THE urgent need for a sustained focus on securing the skills required by industry has been highlighted by a survey produced by the British Chambers of Commerce (BCC).
The findings of BCC’s latest Quarterly Economic Survey have led to concern and calls for greater backing for skills and training from the South East Local Enterprise Partnership and the area’s accredited Chambers of Commerce.
The BCC survey highlights the extent to which labour shortages have risen in the UK and are impacting on productivity.
Currently more than four-fifths (81%) of manufacturers reported difficulties in finding the right staff – the joint highest level since the survey began in 1989.
In the service sector, the level of recruitment difficulty was at 70%, hovering close to the survey’s high recorded in the previous quarter (72%).
Christian Brodie, Chairman of SELEP, said: “These results reflect the trends we are hearing from local employers and reinforce the importance of our Skills Strategy which we developed with the area’s business community and partners.
“In light of the tightening labour market, coinciding with the falling numbers of EU27 nationals now coming to the country to work, we need to redouble our efforts and ensure that our further and higher education partners and Government continue to work with business.
“Workforce skills must remain high on everybody’s agenda as access to skills underpins the productivity of every business – and must be a priority.”
Denise Rossiter, Chief Executive of Essex Chambers of Commerce, added “We know from talking to our members that finding potential employees with the right skill sets remains a challenge that needs to be addressed.
“We very much welcome the work that is being done by the South East LEP, and the Essex Employment and Skills Board, to bring together business and training providers to increase the skills of potential and existing employees, which will be all the more important post-Brexit.”
SELEP’s evidence-based skills blueprint, which supports the Government’s Industrial Strategy and new national Careers Strategy, sets out a series of priorities that are being take forward to address these challenges. These include:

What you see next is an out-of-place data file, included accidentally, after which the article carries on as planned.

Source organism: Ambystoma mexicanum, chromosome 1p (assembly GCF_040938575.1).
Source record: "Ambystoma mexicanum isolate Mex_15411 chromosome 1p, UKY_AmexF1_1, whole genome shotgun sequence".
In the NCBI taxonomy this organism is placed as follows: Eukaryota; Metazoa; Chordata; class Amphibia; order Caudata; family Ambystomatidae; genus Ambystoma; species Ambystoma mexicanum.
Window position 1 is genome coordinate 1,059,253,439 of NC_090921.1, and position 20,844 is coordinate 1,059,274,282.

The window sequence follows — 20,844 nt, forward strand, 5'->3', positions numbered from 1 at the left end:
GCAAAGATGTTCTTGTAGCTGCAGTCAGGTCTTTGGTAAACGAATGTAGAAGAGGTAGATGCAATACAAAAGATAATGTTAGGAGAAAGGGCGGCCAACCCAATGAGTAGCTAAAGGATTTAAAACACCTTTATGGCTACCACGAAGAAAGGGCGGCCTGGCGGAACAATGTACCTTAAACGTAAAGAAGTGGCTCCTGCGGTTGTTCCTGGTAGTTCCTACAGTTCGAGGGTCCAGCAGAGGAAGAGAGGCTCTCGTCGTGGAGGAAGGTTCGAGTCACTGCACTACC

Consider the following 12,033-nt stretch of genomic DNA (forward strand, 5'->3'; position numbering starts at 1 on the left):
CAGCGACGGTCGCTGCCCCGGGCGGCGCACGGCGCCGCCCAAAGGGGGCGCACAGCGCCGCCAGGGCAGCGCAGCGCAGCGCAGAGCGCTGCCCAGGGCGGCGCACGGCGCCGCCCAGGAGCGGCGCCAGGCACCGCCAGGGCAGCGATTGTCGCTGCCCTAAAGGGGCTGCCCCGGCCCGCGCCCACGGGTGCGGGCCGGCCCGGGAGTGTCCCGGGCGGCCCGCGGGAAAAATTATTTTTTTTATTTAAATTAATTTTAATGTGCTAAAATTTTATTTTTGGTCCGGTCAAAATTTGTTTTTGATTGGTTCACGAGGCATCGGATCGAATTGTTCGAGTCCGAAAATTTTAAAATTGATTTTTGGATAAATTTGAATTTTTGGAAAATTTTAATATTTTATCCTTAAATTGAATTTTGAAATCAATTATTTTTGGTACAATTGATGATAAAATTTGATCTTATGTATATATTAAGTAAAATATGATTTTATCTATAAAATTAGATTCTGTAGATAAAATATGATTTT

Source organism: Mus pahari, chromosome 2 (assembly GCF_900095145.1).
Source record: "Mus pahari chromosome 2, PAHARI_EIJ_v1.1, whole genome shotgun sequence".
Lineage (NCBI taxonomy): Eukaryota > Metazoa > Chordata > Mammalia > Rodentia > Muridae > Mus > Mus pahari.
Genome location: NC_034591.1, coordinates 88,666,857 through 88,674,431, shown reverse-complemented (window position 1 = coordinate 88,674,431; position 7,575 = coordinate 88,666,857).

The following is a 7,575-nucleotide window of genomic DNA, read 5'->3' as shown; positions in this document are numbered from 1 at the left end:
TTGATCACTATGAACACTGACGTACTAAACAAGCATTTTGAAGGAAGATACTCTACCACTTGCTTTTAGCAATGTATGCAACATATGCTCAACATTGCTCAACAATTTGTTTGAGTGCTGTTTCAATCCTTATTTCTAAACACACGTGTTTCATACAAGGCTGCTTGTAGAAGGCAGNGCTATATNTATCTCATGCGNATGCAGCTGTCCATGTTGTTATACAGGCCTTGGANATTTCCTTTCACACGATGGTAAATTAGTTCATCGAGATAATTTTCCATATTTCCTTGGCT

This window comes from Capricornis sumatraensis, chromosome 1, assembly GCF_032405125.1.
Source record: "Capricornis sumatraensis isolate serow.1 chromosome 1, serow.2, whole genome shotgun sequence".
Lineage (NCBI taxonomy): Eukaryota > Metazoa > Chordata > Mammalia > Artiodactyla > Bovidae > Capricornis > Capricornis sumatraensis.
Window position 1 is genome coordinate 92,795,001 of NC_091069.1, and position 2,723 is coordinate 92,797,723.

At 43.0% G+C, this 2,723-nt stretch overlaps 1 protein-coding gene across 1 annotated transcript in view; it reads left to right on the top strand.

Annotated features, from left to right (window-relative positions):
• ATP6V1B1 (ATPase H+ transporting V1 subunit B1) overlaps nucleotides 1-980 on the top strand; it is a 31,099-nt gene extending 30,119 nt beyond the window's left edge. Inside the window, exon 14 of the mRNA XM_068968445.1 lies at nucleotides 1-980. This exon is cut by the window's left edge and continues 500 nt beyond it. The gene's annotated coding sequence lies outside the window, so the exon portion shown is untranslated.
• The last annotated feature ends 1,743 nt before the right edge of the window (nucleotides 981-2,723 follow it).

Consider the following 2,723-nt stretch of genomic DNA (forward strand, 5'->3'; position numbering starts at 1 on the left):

• Increase apprenticeships and industry relevant qualifications for all ages, particularly in priority sectors and at higher and degree level;
• Simplify the skills landscape for employers, stakeholders and individuals;
• Build an inclusive economy and provide employment opportunities for all;
• Raise awareness of jobs and growth across SELEP and the area’s size, scale, national and international significance;
• Foster and support the spirit of pride, entrepreneurship, innovation and enthusiasm across SELEP to bring about change.
SELEP welcomes the recently announced package of support for Skills Advisory Panels (local partnerships between public and private sector employers, local authorities, colleges and universities) to assess what skills are needed in their local area. SELEP is using the network it has created with local panels in its area, known locally as Skills Advisory Boards, to ensure a strong business voice is directly influencing future provision and that courses available help match skills directly to jobs.
Christian Brodie said: “It is important we recognise the challenges raised by business, our size and location mean we are an area of national and international significance and instrumental to keeping goods and services moving in the UK. Our productivity impacts on the national picture.
We support the British Chambers of Commerce in asking Government to recognise the magnitude of the issues faced by businesses as plans are made for immigration policies which will affect recruitment post-Brexit and in developing plans for future skills funding and UK Shared Prosperity Funds.”
For more information about the SELEP skills strategy and how we are changing the skills landscape, visit https://www.southeastlep.com/our-strategy/skills/
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